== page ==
Acknowledgements

We thank the anonymous referee for useful comments on the manuscript. We thank Jeffrey Chan for useful advice on the determination of the survey depth. We acknowledge financial support from “Programme National de Cosmologie and Galaxies” (PNCG) funded by CNRS/INSU-IN2P3-INP, CEA and CNES, France, and from “Projet International de Coopération Scientifique” (PICS) with Canada funded by the CNRS, France. This research has made use of the NASA/IPAC Extragalactic Database (NED) which is operated by the Jet Propulsion Laboratory, California Institute of Technology, under contract with the National Aeronautics and Space Administration and of the GOLDMine database (http://goldmine.mib.infn.it/) (Gavazzi et al. 2003b). M. B. was supported by MINEDUC-UA projects, code ANT 1655 and ANT 1656. A. L. work was supported by the Sino-French LIA-Origin joint program. M. S. acknowledges support from the NSF grant 1714764 and the Chandra Award GO6-17111X. M. F. acknowledges support by the science and technology facilities council (grant number ST/P000541/1). E. W. P. acknowledges support from the National Natural Science Foundation of China through Grant No. 11573002. K. S. acknowledges support from the Natural Sciences and Engineering Research Council of Canada (NSERC).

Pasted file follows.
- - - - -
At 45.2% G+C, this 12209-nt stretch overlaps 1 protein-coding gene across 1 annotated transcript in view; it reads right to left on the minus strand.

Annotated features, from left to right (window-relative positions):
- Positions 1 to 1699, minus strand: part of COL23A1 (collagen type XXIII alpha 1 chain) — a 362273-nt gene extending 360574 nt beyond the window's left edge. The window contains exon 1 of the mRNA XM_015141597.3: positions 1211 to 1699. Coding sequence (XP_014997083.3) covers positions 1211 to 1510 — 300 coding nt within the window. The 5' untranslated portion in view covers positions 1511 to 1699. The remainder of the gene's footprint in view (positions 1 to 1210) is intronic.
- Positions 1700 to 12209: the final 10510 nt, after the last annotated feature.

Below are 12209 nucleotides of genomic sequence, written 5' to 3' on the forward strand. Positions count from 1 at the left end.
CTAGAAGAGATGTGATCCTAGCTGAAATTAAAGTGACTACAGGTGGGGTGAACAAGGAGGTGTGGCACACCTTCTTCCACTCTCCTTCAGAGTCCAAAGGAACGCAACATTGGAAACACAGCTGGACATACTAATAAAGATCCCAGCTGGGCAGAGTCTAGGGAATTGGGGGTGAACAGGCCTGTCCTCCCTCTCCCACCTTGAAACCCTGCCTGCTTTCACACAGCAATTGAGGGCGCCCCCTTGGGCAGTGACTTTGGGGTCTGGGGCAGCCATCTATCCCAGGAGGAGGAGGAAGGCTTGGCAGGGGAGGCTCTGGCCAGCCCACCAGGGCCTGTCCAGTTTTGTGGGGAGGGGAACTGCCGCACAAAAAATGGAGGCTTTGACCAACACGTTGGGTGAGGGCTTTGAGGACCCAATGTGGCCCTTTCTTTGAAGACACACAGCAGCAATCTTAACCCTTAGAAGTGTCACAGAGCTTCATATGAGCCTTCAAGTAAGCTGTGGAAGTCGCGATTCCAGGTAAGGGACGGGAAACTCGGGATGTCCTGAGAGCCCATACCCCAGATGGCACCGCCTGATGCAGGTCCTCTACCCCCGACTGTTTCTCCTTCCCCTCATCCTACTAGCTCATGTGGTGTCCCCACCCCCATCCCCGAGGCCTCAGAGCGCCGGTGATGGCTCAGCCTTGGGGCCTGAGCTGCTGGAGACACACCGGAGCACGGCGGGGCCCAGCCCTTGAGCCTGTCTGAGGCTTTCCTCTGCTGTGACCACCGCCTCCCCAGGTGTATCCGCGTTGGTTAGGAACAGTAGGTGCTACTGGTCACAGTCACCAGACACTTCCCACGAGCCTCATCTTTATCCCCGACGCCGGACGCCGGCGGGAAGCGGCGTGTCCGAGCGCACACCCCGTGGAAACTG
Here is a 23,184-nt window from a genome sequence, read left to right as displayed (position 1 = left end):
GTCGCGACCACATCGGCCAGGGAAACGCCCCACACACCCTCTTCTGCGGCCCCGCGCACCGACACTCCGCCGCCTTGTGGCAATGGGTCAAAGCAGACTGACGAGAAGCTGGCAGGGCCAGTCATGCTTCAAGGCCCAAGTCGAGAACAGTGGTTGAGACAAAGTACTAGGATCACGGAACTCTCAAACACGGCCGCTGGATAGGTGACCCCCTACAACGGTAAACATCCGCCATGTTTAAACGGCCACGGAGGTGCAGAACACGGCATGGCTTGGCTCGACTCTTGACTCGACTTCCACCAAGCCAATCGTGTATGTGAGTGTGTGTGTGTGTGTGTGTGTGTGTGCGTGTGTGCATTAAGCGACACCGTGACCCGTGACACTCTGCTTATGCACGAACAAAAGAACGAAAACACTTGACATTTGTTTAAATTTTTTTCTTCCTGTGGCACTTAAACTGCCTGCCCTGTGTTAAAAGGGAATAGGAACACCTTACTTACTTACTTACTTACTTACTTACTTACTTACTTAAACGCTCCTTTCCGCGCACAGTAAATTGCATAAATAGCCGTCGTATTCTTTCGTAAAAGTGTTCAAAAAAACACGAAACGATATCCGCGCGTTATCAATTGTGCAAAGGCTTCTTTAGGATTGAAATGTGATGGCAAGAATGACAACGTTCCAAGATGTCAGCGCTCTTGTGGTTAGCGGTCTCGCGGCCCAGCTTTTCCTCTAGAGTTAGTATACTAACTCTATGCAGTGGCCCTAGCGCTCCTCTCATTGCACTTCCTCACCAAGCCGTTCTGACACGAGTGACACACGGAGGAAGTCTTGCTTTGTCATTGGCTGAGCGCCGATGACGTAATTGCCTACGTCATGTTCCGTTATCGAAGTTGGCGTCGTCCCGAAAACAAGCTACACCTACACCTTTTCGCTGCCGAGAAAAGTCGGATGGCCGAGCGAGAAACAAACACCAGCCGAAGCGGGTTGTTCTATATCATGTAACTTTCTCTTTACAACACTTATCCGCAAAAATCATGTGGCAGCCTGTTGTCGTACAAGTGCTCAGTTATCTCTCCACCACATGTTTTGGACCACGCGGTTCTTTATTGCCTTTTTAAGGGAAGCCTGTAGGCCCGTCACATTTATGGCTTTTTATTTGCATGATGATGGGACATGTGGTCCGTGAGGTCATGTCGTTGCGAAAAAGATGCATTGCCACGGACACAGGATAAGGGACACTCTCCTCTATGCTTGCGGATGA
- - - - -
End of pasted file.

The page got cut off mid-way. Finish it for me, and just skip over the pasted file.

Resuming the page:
References


1

Hereafter we will refer to the +[NII] band simply as , unless otherwise stated.

All Tables

Table 1

Properties of the different Virgo cluster substructures.

Table 2

Sensitivity of VESTIGE.

All Figures

thumbnail Fig. 1

Predictions for the gas distribution within a cluster of galaxies derived from the Illustris simulations (http://www.illustris-project.org/explorer; Nelson et al. 2015). Tails of stripped gas that are ~50 kpc long (upper right panel) are expected to be associated with most of the simulated cluster galaxies. Once stripped from galaxies and injected into the hot (107 –108 K) ICM, the gas is ionised by heat conduction, turbulence, MHD waves and extraplanar star formation in the tails. It then becomes visible in deep, wide-field NB imaging. Some gas associated to star forming regions within the galactic disc can also be stripped in its ionised phase. Tails of ionised gas similar to those predicted by the simulations are indeed observed in the continuum-subtracted image of the two galaxies CGCG 97-73 and 97-79 in A1367 obtained with Suprime-Cam at the Subaru telescope (10′× 10′) (Boselli & Gavazzi 2014; Yagi et al. 2017). Similar tails of ionised gas will be detected by VESTIGE.

Open with DEXTER
In the text
thumbnail Fig. 2